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Firms that dodge paying the minimum wage

karkus30

Banned
la gran siete said:
Scandal of firms that dodge paying the minimum wage - UK Politics - UK - The Independent

looks as though war needs to be declared on these unscrupulous employers .A 5k fine is wholly inadequate so I would suggest penalties that have real a deterrence factor for eg close the business for 6 months,confiscate personal assets such as cars and homes putting them in lodgings again for 6 months .We need to be harsh on this

It will be easily achieved if the current firms perceive the penalty to be too high. A lot more unemployed.
Interesting how many Of the Labour Party are using volunteer interns that get paid zero wages.
 
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la gran siete

Distinguished Member
It will be easily achieved if the current firms perceive the penalty to be too high. A lot more unemployed.
Interesting how many Of the Labour Party are using volunteer interns that get paid zero wages.

if workers are being forced into a slave wage jobs then they are better off unemployed
 

NewMan

Prominent Member
if workers are being forced into a slave wage jobs then they are better off unemployed

You use this wonderfully emotive term "slave wage" - but as I understood it, slaves didn't get paid. If they're freely accepting the job knowing the wage in advance (and not, as your overly-emotive spin would imply, being SOLD as property to the employer by un unscrupulous third party - which would actually be illegal), it's not slavery.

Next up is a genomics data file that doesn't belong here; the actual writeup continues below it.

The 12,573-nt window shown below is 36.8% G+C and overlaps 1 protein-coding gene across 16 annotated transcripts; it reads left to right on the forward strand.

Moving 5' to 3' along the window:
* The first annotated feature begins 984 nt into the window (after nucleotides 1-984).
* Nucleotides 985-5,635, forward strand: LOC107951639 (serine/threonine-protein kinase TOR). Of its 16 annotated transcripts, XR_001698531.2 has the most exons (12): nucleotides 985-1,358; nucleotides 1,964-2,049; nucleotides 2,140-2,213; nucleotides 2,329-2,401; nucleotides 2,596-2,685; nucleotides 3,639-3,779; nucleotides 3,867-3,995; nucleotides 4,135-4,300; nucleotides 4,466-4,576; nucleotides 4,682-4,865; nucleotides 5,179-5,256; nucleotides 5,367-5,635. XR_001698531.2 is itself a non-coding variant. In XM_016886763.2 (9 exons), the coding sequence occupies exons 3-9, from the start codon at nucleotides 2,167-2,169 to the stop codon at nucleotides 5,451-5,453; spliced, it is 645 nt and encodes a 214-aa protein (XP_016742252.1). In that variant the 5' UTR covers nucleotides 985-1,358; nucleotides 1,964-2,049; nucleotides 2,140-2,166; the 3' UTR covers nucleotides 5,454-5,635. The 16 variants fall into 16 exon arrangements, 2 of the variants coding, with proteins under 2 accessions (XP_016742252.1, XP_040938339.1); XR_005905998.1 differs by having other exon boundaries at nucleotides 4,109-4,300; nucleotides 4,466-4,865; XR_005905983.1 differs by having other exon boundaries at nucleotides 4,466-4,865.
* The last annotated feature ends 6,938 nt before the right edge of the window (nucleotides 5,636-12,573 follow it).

I'm sure there'll be a goalpost-moving reason why it should be considered slavery nonetheless, but by equating this with slavery you demean those who suffered under actual slavery, not just your fauxcialist version of it.
 

karkus30

Banned
la gran siete said:
if workers are being forced into a slave wage jobs then they are better off unemployed

There won't be that choice. The private sector is already dealing with the problem, but the public sector are not. Its the public sector where the problems lie. If they can get out and take a job in the private sector on better wages, holidays and pension then good luck to them. The benefits plan they receive is now grossly higher than anything under the private sector and I reckon the milk and honey is about to run out. Why should the private sector tax payer fund it ? It makes it unequal and its high cost is dragging the private sector down.

In some way it has to be drastically cut. Its no longer an option. When I saw the guys talking about it with the select committee it was abundantly clear that everyone in that room was looking for an answer. All agreed with the necessity to be far more radical with public sector spending. If it gets spent anywhere it will have to be on infra structure projects to sort out the cost base for the country.

There was little variance between any of the parties on this. It was like watching a war cabinet at work.

I don't suppose many people watch these sessions ? They are very blunt. None of the performance factor of the House of Commons. You can see ministers under a lot of pressure. They have many high profile experts. They went for the throats of the energy companies the other day. There were high level representatives from each company plus a smaller independent.
 

sidicks

Banned
karkus30 said:
There won't be that choice. The private sector is already dealing with the problem, but the public sector are not. Its the public sector where the problems lie. If they can get out and take a job in the private sector on better wages, holidays and pension then good luck to them. The benefits plan they receive is now grossly higher than anything under the private sector and I reckon the milk and honey is about to run out. Why should the private sector tax payer fund it ? It makes it unequal and its high cost is dragging the private sector down.